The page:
Magazine article The Advocate (The national gay & lesbian newsmagazine)

Coming out of WWII: Researchers Are Rushing to Record the Stories of Gay and Lesbian World War II Veterans before It's Too Late

Magazine article The Advocate (The national gay & lesbian newsmagazine)

Coming out of WWII: Researchers Are Rushing to Record the Stories of Gay and Lesbian World War II Veterans before It's Too Late

Article excerpt

Harry Harkness is turning 79 in June, but the memories of his days as a ball turret gunner on a B-17 "Flying Fortress" during World War II are as fresh as yesterday. "I flew 32 credited bombing missions over northern Italy, Austria, Hungary, Czechoslovakia, and Germany," says the openly gay AT&T retiree from his San Francisco home. "We saw lots of flak [antiaircraft fire] on every mission, some more intense than others." Harkness's primary job was to ward off enemy fighters and count parachutes from downed Allied planes. "Not a pretty picture, especially when the crew lived in a tent next door to your crew," he says.

There aren't many men like Harkness left these days: gay veterans of WWII who fought in a conflict that left nearly 50 million dead. There aren't many of WWII's veterans left at all; as many as 1,100 die every day, according to the U.S. Department of Veterans Affairs. It is why researchers from the Library of Congress are in a desperate rush to record the stories of soldiers, straight and gay, male and female, before they forever slip into history. The war's veterans will also be honored Memorial Day weekend with the opening of the long-awaited National World War II Memorial on the National Mall.

"To be honest, I haven't the slightest idea how [gay soldiers] coped with it all," says Lara Ballard, who serves as American Veterans for Equal Rights' national coordinator for the Library of Congress Veterans History Project. "It continually astounds me what these average Americans were asked to do, and what they did, without batting an eye. Added to the stress of combat was the stress of concealing your sexual identity, and I don't know how anyone could have coped. But the fact is, they did, and they performed heroically"

Ballard, a lesbian and former Army officer who served in Kuwait as part of Operation Southern Watch during the 199l Gulf War, is working overtime to get as many GLBT veterans as possible to submit videotaped oral histories of their military experiences. She's interviewed dozens of veterans from World War II through Ore present so that their stories won't be lost. Top priority is given to those now ill their 70s and 80s, whose tales call forch a time that's almost unimaginable to today's young gay men and lesbians. It is a time before domestic-partner benefits, before antidis-crimination laws, before Stonewall, before the word gay meant anything other than "happy" to most Americans.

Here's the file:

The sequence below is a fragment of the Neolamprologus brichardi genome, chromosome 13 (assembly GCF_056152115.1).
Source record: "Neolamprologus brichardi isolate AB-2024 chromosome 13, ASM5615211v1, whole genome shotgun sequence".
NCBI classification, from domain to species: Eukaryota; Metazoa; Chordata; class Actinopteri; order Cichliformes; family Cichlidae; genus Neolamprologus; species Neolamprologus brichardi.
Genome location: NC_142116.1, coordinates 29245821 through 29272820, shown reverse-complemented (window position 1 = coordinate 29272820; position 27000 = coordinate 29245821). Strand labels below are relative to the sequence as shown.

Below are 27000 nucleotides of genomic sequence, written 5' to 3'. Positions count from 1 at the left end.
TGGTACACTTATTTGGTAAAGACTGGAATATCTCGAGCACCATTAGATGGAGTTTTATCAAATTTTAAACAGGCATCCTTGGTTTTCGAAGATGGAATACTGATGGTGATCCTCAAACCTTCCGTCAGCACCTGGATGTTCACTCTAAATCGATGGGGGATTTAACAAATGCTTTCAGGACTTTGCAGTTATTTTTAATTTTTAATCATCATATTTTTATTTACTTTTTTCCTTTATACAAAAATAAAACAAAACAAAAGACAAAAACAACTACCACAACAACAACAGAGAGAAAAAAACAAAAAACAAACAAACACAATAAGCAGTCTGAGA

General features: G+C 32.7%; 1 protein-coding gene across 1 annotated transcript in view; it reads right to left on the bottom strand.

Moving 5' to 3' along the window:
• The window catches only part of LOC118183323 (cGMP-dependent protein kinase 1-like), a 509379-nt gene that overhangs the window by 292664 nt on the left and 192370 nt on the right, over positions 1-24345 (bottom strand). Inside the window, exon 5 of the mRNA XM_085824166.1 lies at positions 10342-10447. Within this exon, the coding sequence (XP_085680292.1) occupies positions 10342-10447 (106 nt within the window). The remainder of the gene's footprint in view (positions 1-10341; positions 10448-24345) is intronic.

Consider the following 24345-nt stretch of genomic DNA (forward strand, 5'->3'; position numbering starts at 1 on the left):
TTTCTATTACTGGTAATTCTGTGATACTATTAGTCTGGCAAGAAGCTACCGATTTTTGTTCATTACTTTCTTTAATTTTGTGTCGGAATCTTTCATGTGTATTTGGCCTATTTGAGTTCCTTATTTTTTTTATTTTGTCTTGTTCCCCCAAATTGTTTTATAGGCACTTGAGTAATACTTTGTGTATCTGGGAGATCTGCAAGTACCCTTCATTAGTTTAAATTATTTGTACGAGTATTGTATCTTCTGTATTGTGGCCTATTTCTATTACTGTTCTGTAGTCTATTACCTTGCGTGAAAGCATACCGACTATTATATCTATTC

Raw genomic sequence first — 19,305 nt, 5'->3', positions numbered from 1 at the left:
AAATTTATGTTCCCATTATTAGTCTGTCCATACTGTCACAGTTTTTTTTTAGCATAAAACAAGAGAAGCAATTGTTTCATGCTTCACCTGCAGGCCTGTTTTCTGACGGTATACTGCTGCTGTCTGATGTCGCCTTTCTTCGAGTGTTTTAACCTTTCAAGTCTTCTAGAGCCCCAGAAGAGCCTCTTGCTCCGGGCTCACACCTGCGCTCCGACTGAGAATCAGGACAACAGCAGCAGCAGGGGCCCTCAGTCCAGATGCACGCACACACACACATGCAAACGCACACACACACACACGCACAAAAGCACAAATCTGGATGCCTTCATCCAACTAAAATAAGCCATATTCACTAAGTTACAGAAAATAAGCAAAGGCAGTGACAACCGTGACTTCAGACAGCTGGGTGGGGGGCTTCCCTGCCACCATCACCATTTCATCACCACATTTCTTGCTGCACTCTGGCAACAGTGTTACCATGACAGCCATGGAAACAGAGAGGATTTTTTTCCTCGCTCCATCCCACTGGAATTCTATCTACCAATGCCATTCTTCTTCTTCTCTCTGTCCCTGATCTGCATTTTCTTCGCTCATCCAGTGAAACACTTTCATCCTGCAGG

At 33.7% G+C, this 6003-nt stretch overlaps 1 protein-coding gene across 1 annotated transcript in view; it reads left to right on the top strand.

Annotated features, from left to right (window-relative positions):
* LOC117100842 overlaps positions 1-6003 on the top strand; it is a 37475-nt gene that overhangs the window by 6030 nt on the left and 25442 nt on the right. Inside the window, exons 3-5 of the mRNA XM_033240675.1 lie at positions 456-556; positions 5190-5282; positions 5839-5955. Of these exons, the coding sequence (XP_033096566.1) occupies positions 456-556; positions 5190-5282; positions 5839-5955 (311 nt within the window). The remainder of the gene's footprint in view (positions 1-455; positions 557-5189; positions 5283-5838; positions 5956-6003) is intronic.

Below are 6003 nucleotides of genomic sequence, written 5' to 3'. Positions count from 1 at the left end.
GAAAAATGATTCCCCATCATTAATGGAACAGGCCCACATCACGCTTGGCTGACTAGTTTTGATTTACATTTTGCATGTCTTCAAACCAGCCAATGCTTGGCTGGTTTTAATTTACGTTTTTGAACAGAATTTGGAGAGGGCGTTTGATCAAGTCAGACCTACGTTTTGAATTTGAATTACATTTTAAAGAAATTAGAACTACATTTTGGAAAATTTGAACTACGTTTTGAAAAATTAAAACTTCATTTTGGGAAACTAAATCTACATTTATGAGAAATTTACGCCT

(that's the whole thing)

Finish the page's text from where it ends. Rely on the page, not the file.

Harkness's experiences as a young solder in the 1940s aren't much different from his straight contemporaries, more Band of Brothers than The Boys in the Band. He assumed his sexual orientation was just a bothersome phase and that he'd grow out of it. He and other gay soldiers of the time dismissed their youthful encounters largely as a sort of recreation, which was never spoken of afterward. In his two years of active duty Harkness can remember only a single sexual episode with another man--one night aboard a troopship making its way across the North Atlantic, bound for Europe. "I was getting queasy five decks below and went topside to get some air," he recalls. "I saw an infantryman over by a lifeboat ... he was jerking off, so I joined him. Never saw him again, or even said a single word at that time." After the war Harkness married and had three children before his divorce mid move to San Francisco. He has long since come to terms with being gay, but he still says he "wouldn't like any living members of my crew to know about his sexuality. …

Search by... Author
Show... All Results Primary Sources Peer-reviewed

Oops!

An unknown error has occurred. Please click the button below to reload the page. If the problem persists, please try again in a little while.